Purchase this article with an account.
BT Barrett, PV McGraw, P Morrill; Perceived Contrast Following Adaptation: The Role of Spatial Frequency & Stimulus Visibility . Invest. Ophthalmol. Vis. Sci. 2002;43(13):2840.
Download citation file:
© ARVO (1962-2015); The Authors (2016-present)
Purpose: It has been suggested that, under certain conditions, orthogonally oriented test gratings show a greater reduction in perceived contrast than those oriented parallel to the adapting stimulus. In the present experiments, we compare the reduction in perceived contrast of test gratings with different orientations following adaptation to a grating with a fixed orientation. Methods: Using a contrast matching procedure we measured the perceived contrast of test gratings oriented at 45° and 135° following adaptation to a 45° grating of the same spatial frequency. Two experiments were carried out. Experiment 1: The perceived contrast of test gratings ranging in contrast from 1 to 0.45 was measured following adaptation to a grating with a contrast of 0.8. This was carried out at two spatial frequencies (2.25, 9 c/deg). Experiment 2: The effects of adaptation upon perceived contrast were assessed for a number of adapting contrasts. A fixed ratio was maintained between the contrasts of the adapting and test gratings (1.33), and a range of spatial frequencies was investigated (2.25-9c/deg). Results: Experiment 1: The pattern of perceived contrast loss for the parallel and orthogonal conditions was very different for the high and low spatial frequency conditions. At the lower spatial frequency, the perceived contrast of the highest contrast test grating was reduced more for orthogonal adapting and test stimuli. This was not observed at the higher spatial frequency. Experiment 2: When the adapting stimulus was low in contrast, its effect was greatest upon parallel test gratings. However, when the adapting stimulus was high in contrast, its effect was greatest on test gratings orthogonal to the adapting stimulus. The contrast level above which orthogonal gratings showed more loss in perceived contrast than parallel gratings was found to increase with spatial frequency, suggesting that visibility of the adapting stimulus is the key to whether this effect is observed. Conclusion: Test gratings oriented orthogonal to an adapting grating can have a lower perceived contrast than parallel gratings of the same physical contrast provided the visibility of the adapting stimulus is high enough.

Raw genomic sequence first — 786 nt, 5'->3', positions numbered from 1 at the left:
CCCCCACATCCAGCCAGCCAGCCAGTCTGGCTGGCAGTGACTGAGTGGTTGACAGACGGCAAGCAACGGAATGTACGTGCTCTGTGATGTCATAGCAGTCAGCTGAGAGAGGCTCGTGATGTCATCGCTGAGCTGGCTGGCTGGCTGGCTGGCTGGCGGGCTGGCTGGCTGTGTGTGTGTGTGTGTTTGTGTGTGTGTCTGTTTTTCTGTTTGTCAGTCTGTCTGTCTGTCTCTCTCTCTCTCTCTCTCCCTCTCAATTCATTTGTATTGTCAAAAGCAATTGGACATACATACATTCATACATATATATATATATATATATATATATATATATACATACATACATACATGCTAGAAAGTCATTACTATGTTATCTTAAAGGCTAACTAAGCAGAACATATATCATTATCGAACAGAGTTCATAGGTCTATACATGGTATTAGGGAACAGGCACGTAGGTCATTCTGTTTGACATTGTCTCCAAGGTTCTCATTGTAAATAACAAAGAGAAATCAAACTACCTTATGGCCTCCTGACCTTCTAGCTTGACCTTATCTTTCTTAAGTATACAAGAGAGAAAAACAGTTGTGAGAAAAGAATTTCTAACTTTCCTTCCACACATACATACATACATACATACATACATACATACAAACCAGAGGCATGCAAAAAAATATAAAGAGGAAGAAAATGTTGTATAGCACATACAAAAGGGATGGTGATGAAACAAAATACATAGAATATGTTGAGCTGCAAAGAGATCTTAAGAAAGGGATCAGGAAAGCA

This PDF is available to Subscribers Only